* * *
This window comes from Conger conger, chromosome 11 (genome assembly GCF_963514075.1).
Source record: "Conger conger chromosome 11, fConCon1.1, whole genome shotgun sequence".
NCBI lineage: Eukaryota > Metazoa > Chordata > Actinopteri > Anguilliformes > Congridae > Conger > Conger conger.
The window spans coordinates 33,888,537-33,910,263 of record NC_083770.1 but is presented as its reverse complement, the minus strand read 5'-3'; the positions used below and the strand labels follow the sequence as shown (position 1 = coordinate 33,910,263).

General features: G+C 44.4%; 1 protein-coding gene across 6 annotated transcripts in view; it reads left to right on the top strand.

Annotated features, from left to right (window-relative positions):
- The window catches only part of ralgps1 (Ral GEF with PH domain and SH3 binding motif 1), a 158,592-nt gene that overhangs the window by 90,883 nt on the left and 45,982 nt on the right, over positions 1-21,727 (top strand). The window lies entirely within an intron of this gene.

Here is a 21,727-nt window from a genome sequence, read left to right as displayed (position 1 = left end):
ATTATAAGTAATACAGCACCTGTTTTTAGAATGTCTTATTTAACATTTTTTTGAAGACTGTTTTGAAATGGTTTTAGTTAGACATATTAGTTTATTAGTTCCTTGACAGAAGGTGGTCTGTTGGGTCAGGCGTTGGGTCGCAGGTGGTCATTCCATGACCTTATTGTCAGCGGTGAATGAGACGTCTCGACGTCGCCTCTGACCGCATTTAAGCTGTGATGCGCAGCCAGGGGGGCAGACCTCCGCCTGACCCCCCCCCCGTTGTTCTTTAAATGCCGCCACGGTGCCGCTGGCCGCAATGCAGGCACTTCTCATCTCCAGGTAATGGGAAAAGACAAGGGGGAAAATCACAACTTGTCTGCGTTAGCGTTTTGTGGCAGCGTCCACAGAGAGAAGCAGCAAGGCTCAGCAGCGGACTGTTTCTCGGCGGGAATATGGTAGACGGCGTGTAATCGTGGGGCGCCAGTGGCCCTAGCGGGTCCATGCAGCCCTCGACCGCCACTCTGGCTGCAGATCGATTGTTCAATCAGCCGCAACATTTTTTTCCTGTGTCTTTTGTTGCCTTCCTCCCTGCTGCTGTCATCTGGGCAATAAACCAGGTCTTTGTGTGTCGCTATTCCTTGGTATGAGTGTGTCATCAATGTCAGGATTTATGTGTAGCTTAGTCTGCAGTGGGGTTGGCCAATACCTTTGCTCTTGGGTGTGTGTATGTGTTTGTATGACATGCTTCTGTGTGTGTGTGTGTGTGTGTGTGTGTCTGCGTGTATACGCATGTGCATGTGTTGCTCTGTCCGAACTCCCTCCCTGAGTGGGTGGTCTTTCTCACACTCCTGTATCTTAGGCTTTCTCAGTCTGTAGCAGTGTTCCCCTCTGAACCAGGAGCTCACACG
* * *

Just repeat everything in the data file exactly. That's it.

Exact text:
This window comes from Conger conger, chromosome 11 (genome assembly GCF_963514075.1).
Source record: "Conger conger chromosome 11, fConCon1.1, whole genome shotgun sequence".
NCBI lineage: Eukaryota > Metazoa > Chordata > Actinopteri > Anguilliformes > Congridae > Conger > Conger conger.
The window spans coordinates 33,888,537-33,910,263 of record NC_083770.1 but is presented as its reverse complement, the minus strand read 5'-3'; the positions used below and the strand labels follow the sequence as shown (position 1 = coordinate 33,910,263).

General features: G+C 44.4%; 1 protein-coding gene across 6 annotated transcripts in view; it reads left to right on the top strand.

Annotated features, from left to right (window-relative positions):
- The window catches only part of ralgps1 (Ral GEF with PH domain and SH3 binding motif 1), a 158,592-nt gene that overhangs the window by 90,883 nt on the left and 45,982 nt on the right, over positions 1-21,727 (top strand). The window lies entirely within an intron of this gene.

Here is a 21,727-nt window from a genome sequence, read left to right as displayed (position 1 = left end):
ATTATAAGTAATACAGCACCTGTTTTTAGAATGTCTTATTTAACATTTTTTTGAAGACTGTTTTGAAATGGTTTTAGTTAGACATATTAGTTTATTAGTTCCTTGACAGAAGGTGGTCTGTTGGGTCAGGCGTTGGGTCGCAGGTGGTCATTCCATGACCTTATTGTCAGCGGTGAATGAGACGTCTCGACGTCGCCTCTGACCGCATTTAAGCTGTGATGCGCAGCCAGGGGGGCAGACCTCCGCCTGACCCCCCCCCCGTTGTTCTTTAAATGCCGCCACGGTGCCGCTGGCCGCAATGCAGGCACTTCTCATCTCCAGGTAATGGGAAAAGACAAGGGGGAAAATCACAACTTGTCTGCGTTAGCGTTTTGTGGCAGCGTCCACAGAGAGAAGCAGCAAGGCTCAGCAGCGGACTGTTTCTCGGCGGGAATATGGTAGACGGCGTGTAATCGTGGGGCGCCAGTGGCCCTAGCGGGTCCATGCAGCCCTCGACCGCCACTCTGGCTGCAGATCGATTGTTCAATCAGCCGCAACATTTTTTTCCTGTGTCTTTTGTTGCCTTCCTCCCTGCTGCTGTCATCTGGGCAATAAACCAGGTCTTTGTGTGTCGCTATTCCTTGGTATGAGTGTGTCATCAATGTCAGGATTTATGTGTAGCTTAGTCTGCAGTGGGGTTGGCCAATACCTTTGCTCTTGGGTGTGTGTATGTGTTTGTATGACATGCTTCTGTGTGTGTGTGTGTGTGTGTGTGTGTCTGCGTGTATACGCATGTGCATGTGTTGCTCTGTCCGAACTCCCTCCCTGAGTGGGTGGTCTTTCTCACACTCCTGTATCTTAGGCTTTCTCAGTCTGTAGCAGTGTTCCCCTCTGAACCAGGAGCTCACACG